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Many stock traders in the United States have set out to become global

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New post 26 Apr 2019, 04:03
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Many stock traders in the United States have set out to become global investors, convinced that limiting their investments to the U.S. stock market, even though it is certainly home to the stocks of some of the world’s great corporations, restricted their gains.

(A) even though it is certainly
(B) which, while it is certainly
(C) despite that that market is certainly
(D) which, though certainly
(E) although, certainly as


SC24321.01
OG2020 NEW QUESTION

https://www.wsj.com/articles/SB120719450406685715

In the fall of 1995, I set out to become a global investor, convinced that limiting my investments to the U.S. stock market — though certainly home to some truly great corporations — restricted my ability to profit from the growth of companies building the products, selling the goods and providing the services responsible for the economies expanding beyond America's shores.

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New post 26 Apr 2019, 04:04
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Bunuel wrote:
Many stock traders in the United States have set out to become global investors, convinced that limiting their investments to the U.S. stock market, even though it is certainly home to the stocks of some of the world’s great corporations, restricted their gains.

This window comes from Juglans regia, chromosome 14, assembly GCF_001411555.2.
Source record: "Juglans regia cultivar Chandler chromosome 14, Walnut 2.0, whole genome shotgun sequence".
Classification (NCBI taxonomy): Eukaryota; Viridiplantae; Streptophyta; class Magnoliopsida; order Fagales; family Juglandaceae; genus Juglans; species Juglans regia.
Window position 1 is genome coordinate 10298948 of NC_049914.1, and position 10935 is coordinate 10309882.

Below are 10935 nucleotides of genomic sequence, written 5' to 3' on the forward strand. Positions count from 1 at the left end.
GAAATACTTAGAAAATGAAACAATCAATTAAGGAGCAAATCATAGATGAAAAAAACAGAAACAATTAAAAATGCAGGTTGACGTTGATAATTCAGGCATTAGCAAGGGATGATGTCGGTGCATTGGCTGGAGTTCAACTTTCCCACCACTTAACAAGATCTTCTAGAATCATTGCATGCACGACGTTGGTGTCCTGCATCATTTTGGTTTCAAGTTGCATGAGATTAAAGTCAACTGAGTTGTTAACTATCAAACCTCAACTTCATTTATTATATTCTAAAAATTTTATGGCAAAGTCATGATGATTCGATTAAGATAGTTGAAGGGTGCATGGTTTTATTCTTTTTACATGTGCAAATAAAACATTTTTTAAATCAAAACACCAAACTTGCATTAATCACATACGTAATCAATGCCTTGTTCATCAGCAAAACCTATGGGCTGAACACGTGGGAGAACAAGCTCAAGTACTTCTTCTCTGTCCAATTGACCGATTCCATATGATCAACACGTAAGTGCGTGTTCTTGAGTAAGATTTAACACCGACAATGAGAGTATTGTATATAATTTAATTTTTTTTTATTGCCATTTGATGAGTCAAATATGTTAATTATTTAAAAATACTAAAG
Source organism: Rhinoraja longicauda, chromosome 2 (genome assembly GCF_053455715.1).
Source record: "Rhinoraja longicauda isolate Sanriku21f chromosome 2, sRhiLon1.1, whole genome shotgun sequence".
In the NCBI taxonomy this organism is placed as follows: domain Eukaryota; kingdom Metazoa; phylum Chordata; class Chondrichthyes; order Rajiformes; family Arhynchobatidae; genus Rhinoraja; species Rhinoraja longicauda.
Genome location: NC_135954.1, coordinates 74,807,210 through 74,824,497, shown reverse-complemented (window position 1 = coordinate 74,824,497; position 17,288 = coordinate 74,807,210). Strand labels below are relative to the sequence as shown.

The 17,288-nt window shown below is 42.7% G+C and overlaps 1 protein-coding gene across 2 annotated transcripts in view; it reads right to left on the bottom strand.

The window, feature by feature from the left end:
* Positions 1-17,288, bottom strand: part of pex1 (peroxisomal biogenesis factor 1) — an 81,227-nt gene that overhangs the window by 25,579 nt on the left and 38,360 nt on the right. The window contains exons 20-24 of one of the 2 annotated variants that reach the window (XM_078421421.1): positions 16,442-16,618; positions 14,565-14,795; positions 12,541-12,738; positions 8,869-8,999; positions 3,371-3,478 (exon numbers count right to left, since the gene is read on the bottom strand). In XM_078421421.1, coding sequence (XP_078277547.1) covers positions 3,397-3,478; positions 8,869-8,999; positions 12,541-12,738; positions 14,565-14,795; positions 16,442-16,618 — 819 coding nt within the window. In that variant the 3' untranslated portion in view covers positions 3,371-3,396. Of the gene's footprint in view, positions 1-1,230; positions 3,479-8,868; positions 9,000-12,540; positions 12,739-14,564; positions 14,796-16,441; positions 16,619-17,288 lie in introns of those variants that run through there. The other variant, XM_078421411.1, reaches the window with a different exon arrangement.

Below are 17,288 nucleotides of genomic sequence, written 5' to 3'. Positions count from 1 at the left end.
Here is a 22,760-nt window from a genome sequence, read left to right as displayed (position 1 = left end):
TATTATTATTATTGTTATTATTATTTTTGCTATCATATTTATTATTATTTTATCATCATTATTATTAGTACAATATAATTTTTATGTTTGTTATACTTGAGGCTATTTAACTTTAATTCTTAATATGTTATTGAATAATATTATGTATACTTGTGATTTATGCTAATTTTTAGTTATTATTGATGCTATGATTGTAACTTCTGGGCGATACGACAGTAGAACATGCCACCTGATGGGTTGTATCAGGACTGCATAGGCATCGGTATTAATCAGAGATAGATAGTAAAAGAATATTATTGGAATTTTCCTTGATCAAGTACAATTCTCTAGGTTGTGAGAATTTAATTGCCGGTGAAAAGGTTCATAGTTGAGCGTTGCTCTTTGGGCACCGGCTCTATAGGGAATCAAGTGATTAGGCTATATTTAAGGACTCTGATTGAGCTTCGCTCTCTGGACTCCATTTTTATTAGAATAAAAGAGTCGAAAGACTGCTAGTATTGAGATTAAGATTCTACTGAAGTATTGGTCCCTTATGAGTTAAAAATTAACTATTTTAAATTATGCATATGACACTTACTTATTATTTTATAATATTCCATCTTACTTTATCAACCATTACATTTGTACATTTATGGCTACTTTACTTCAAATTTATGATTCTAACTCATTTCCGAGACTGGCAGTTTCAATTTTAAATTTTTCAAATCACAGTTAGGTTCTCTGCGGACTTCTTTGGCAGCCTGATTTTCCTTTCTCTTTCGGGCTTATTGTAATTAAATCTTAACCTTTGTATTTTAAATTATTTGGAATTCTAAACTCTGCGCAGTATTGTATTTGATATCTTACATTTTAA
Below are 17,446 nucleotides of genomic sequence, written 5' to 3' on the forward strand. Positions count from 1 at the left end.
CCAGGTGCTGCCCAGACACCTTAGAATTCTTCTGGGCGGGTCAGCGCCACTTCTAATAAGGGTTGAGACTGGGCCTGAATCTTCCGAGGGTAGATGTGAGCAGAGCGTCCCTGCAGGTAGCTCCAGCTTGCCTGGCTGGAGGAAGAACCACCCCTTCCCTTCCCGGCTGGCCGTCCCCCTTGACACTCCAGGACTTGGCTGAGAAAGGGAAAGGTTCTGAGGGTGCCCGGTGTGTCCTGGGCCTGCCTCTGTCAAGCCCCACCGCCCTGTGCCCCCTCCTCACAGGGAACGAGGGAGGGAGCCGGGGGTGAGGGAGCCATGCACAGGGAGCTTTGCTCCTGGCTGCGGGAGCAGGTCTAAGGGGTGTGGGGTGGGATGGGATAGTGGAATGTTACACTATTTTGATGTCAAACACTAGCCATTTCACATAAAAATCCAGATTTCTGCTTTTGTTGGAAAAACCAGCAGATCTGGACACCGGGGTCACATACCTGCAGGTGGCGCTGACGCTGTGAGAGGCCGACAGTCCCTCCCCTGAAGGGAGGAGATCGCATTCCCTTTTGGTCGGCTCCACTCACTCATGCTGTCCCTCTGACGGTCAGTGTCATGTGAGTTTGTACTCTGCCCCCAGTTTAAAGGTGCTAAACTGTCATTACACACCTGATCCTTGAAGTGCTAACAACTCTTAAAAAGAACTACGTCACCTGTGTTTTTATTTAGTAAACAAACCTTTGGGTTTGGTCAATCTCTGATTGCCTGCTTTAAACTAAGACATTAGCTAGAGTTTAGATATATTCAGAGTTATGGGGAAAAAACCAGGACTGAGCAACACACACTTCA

A. even though it is certainly
B. which, while it is certainly
C. despite that that market is certainly
D. which, though certainly
E. although, certainly as


SC24321.01
OG2020 NEW QUESTION


Many stock traders in the United States have set out to become global investors, convinced that limiting their investments to the U.S. stock market, even though it is certainly home to the stocks of some of the world's great corporations, restricted their gains.

the underlined portion is a DEPENDENT clause and should be talking of the US stock markets.
Secondly, we are talking of not limiting to US markets and then talk of some positive aspect of US market. So a bit of contrast required. Even though and although are correct


(A) even though it is certainly
Even though is correctly used - Even though+subject+verb. The dependent clause is properly framed, and the pronoun IT correctly refers back to singular MARKET.
Correct


(B) which, while it is certainly
the construction is not proper. Which is a relative clause but is not proper here.
The COMMA after which makes it a run on sentence.


(C) despite that that market is certainly
the usage of despite is not correct.
Firstly despite should generally be followed by a pronoun or noun.